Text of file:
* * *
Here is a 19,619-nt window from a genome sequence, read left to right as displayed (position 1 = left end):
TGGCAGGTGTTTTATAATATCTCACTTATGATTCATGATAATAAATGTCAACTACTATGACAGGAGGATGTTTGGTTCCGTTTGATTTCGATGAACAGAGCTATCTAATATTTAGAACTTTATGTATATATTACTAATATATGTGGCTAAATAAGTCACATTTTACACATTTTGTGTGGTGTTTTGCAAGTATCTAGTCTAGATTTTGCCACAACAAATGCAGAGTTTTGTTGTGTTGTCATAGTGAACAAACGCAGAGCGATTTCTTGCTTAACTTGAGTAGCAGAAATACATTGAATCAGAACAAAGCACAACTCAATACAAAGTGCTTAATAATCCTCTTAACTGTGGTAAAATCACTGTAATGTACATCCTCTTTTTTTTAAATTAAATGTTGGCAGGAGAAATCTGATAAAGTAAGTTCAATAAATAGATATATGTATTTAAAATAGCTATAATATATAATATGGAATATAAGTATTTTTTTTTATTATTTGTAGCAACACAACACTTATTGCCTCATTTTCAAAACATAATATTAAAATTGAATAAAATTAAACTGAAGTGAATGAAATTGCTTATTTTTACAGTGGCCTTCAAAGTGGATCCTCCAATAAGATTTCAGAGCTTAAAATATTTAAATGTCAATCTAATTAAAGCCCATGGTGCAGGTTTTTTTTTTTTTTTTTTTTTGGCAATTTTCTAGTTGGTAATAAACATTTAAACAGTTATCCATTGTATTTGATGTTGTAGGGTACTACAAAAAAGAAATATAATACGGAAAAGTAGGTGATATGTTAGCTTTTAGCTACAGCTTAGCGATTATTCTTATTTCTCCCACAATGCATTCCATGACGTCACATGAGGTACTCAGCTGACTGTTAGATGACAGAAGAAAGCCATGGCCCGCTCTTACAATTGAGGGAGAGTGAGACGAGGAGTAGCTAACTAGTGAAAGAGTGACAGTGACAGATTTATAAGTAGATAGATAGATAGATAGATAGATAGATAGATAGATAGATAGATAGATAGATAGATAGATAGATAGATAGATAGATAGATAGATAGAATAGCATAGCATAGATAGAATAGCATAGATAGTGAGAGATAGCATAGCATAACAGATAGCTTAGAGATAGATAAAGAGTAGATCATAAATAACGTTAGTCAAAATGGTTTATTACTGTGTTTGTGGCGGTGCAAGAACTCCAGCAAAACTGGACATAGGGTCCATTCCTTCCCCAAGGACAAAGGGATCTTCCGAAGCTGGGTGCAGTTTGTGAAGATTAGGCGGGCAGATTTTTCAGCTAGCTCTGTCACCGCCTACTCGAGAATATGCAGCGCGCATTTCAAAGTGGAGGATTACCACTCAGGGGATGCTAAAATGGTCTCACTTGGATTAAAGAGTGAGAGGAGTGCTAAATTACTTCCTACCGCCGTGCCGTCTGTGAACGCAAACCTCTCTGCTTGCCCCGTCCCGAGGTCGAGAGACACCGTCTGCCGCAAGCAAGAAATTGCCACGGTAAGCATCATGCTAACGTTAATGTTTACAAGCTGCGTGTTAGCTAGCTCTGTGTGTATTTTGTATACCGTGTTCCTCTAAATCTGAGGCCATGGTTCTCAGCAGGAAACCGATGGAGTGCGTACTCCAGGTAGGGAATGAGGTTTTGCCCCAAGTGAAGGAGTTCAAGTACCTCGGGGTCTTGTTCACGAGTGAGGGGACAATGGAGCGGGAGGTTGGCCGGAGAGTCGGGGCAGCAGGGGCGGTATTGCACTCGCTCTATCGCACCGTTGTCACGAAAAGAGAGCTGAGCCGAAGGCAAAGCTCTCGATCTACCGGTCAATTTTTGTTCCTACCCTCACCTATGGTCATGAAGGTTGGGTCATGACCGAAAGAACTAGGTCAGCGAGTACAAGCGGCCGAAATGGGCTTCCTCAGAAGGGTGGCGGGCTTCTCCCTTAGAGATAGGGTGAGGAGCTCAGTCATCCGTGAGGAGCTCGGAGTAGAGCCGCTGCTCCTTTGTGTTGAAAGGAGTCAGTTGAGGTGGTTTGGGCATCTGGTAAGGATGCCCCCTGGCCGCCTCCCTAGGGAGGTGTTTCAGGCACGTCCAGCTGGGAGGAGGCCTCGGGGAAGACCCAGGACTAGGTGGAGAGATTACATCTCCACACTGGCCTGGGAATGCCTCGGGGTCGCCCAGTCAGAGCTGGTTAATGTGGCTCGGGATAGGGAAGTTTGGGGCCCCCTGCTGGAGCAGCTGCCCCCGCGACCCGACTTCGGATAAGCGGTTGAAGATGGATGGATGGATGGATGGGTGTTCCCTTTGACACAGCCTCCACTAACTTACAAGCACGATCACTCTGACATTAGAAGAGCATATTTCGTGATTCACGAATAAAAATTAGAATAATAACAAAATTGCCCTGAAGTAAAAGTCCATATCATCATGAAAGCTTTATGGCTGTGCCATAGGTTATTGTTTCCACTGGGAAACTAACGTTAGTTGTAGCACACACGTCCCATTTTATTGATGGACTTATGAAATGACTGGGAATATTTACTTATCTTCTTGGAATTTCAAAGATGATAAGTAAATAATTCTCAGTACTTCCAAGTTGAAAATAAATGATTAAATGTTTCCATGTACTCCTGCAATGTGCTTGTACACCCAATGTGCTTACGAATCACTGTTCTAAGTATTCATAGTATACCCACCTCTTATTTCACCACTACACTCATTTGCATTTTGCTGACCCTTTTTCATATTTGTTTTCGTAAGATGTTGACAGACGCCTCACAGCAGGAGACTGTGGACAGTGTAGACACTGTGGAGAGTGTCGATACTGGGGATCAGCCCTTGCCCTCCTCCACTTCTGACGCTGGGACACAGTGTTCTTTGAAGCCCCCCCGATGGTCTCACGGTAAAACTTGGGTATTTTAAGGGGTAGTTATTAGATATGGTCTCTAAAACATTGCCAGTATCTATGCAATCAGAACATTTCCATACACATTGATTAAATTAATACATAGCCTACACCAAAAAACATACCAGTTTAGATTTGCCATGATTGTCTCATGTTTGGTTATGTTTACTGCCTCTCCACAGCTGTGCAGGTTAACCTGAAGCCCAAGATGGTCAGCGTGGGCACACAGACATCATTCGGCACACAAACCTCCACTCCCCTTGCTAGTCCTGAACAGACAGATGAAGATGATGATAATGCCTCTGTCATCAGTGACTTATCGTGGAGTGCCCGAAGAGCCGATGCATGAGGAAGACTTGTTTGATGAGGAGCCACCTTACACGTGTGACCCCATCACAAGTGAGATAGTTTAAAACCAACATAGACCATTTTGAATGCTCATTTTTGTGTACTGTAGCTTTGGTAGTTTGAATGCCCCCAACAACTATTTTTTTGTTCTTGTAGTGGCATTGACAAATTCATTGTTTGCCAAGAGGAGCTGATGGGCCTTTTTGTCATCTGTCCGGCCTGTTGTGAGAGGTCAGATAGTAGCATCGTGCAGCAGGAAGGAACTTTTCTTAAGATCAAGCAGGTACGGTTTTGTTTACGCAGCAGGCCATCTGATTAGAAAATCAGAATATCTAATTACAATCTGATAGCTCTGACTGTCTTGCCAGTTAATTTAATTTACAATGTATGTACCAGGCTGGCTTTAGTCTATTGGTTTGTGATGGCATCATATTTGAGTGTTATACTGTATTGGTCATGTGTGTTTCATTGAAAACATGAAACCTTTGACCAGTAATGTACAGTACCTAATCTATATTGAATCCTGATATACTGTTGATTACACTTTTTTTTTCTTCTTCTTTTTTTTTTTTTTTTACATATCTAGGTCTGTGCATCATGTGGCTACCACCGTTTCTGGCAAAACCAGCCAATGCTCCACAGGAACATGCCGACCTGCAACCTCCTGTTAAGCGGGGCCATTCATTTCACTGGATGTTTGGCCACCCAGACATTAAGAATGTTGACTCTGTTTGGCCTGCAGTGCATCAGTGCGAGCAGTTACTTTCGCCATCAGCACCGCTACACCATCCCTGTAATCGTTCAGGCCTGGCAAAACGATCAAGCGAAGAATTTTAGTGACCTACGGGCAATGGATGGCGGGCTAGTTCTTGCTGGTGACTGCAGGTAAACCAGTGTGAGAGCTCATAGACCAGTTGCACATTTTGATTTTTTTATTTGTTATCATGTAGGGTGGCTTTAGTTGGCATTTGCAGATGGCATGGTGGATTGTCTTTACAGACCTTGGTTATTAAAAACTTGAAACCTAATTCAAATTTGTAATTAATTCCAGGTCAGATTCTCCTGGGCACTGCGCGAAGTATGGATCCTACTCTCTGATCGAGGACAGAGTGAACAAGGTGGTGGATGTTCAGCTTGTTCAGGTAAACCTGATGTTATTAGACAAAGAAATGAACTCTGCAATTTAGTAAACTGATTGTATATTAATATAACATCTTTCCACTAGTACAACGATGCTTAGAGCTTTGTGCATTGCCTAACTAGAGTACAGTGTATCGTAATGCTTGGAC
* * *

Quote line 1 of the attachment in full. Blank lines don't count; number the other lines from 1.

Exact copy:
Here is a 19,619-nt window from a genome sequence, read left to right as displayed (position 1 = left end):